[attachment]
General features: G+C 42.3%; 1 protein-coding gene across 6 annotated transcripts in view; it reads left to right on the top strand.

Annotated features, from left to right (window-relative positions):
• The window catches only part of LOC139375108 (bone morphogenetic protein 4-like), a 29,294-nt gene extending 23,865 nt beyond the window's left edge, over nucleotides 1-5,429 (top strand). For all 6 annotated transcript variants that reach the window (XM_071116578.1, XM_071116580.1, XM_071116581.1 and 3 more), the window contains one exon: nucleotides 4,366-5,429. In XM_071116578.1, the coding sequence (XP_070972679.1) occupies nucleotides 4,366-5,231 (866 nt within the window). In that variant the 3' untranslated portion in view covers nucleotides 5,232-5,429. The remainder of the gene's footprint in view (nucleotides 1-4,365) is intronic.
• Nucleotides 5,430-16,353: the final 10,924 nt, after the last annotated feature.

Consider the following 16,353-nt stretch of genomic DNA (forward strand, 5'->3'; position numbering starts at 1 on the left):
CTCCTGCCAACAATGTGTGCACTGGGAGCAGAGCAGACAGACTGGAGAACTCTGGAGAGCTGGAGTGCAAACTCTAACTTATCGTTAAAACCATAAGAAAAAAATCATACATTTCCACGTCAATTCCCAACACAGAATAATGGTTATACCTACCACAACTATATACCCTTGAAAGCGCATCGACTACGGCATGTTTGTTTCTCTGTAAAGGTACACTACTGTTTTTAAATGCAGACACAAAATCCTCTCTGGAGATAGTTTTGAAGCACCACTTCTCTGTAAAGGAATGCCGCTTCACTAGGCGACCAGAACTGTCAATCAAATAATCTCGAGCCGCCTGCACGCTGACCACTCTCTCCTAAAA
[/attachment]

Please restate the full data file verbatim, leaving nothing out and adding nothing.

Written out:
General features: G+C 42.3%; 1 protein-coding gene across 6 annotated transcripts in view; it reads left to right on the top strand.

Annotated features, from left to right (window-relative positions):
• The window catches only part of LOC139375108 (bone morphogenetic protein 4-like), a 29,294-nt gene extending 23,865 nt beyond the window's left edge, over nucleotides 1-5,429 (top strand). For all 6 annotated transcript variants that reach the window (XM_071116578.1, XM_071116580.1, XM_071116581.1 and 3 more), the window contains one exon: nucleotides 4,366-5,429. In XM_071116578.1, the coding sequence (XP_070972679.1) occupies nucleotides 4,366-5,231 (866 nt within the window). In that variant the 3' untranslated portion in view covers nucleotides 5,232-5,429. The remainder of the gene's footprint in view (nucleotides 1-4,365) is intronic.
• Nucleotides 5,430-16,353: the final 10,924 nt, after the last annotated feature.

Consider the following 16,353-nt stretch of genomic DNA (forward strand, 5'->3'; position numbering starts at 1 on the left):
CTCCTGCCAACAATGTGTGCACTGGGAGCAGAGCAGACAGACTGGAGAACTCTGGAGAGCTGGAGTGCAAACTCTAACTTATCGTTAAAACCATAAGAAAAAAATCATACATTTCCACGTCAATTCCCAACACAGAATAATGGTTATACCTACCACAACTATATACCCTTGAAAGCGCATCGACTACGGCATGTTTGTTTCTCTGTAAAGGTACACTACTGTTTTTAAATGCAGACACAAAATCCTCTCTGGAGATAGTTTTGAAGCACCACTTCTCTGTAAAGGAATGCCGCTTCACTAGGCGACCAGAACTGTCAATCAAATAATCTCGAGCCGCCTGCACGCTGACCACTCTCTCCTAAAA